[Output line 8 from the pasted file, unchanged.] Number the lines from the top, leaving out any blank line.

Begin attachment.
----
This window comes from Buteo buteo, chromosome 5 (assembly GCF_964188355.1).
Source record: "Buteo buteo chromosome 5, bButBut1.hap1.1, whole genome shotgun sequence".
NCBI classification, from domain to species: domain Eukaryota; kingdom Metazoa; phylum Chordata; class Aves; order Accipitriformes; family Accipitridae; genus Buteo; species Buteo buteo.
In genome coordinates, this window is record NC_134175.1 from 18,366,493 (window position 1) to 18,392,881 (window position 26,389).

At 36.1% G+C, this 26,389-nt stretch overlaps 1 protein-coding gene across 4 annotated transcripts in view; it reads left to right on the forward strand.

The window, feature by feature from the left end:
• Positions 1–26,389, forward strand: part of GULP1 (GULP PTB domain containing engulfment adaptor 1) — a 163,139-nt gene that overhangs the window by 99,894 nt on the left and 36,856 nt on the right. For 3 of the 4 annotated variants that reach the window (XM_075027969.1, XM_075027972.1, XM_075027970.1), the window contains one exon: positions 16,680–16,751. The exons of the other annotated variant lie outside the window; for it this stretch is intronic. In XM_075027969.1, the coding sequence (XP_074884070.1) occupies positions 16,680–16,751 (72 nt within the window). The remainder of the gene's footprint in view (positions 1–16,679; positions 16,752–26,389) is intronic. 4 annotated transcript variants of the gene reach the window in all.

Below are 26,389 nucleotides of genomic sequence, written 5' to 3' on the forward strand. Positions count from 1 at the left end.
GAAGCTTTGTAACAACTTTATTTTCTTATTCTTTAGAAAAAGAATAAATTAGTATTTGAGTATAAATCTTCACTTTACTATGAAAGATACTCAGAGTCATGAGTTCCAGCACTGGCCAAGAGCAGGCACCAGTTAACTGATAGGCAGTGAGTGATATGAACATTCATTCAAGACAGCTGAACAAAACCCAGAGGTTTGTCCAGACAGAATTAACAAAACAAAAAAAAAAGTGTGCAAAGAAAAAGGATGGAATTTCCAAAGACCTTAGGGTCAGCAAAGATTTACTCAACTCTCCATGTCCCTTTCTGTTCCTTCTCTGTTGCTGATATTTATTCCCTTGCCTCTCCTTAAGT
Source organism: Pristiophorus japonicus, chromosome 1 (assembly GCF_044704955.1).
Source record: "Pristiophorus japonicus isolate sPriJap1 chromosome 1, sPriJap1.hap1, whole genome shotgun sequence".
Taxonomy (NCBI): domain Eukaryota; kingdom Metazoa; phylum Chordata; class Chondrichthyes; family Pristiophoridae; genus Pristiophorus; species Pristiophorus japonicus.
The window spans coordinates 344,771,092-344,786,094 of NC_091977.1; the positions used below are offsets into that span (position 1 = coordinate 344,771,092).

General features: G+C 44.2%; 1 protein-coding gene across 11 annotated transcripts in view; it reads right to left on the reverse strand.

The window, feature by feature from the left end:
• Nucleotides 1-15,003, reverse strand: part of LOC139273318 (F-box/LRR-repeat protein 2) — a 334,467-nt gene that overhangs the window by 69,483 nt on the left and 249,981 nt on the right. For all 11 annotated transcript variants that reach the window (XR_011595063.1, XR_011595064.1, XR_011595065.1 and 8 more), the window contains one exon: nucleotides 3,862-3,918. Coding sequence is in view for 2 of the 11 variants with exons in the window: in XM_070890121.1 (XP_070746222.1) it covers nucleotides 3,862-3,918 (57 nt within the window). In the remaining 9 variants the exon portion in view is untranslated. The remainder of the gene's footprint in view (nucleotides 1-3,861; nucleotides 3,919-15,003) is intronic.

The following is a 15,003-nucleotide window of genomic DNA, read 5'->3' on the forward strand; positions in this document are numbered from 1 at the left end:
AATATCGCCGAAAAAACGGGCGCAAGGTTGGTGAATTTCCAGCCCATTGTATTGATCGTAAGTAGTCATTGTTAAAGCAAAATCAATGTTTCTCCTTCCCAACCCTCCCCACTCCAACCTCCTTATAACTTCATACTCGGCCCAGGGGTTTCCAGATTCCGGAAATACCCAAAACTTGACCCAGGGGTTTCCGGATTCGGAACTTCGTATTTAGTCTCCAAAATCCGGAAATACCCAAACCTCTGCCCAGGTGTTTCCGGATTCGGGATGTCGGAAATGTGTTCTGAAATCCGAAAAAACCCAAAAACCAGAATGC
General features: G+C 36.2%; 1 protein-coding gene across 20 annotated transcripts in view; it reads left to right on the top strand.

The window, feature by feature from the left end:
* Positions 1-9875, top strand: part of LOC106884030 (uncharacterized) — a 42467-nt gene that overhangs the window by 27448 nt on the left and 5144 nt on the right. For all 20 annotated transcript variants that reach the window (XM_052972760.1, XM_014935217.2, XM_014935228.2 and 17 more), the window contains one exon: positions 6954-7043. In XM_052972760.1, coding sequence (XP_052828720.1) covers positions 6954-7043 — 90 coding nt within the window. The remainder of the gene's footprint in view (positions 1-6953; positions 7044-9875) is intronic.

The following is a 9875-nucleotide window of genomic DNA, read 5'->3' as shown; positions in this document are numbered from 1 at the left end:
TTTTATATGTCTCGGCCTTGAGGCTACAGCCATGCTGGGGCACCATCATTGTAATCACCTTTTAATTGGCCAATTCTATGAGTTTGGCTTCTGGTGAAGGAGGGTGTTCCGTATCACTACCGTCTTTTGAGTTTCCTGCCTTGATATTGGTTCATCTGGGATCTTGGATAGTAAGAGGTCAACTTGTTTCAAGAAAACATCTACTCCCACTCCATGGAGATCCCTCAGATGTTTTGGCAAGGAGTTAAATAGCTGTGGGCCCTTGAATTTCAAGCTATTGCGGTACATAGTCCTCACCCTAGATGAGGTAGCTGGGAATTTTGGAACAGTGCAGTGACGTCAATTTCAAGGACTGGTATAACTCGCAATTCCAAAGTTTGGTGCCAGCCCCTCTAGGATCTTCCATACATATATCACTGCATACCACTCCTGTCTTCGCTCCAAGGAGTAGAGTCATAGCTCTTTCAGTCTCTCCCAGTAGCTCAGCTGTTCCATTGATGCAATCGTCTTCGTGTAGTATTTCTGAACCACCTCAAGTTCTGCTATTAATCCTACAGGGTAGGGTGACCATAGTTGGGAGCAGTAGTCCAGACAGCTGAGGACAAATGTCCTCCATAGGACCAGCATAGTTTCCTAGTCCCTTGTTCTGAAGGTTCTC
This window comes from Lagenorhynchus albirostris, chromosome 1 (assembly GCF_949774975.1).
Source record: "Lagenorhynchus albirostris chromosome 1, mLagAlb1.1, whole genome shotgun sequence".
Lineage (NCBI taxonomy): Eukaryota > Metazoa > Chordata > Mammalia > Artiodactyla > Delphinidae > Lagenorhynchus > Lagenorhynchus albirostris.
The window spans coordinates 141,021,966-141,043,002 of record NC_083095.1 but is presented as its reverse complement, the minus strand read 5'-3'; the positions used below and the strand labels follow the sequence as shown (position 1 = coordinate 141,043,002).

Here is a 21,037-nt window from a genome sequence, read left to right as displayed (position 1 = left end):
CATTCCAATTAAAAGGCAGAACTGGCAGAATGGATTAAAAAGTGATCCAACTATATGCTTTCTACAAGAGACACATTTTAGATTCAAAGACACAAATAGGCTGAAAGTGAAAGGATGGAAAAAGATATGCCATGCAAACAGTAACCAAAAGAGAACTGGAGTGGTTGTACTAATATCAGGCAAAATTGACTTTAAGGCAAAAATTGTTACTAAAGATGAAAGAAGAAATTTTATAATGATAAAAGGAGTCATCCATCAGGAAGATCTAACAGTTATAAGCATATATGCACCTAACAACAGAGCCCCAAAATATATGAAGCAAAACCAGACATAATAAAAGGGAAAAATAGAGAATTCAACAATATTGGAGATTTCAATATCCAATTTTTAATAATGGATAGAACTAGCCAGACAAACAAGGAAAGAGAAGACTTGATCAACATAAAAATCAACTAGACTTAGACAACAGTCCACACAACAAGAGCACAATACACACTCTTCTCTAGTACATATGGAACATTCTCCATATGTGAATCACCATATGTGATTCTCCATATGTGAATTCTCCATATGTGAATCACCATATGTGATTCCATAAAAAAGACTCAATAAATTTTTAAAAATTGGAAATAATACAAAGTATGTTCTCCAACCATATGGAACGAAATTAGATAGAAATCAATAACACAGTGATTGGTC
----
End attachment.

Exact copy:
Below are 26,389 nucleotides of genomic sequence, written 5' to 3' on the forward strand. Positions count from 1 at the left end.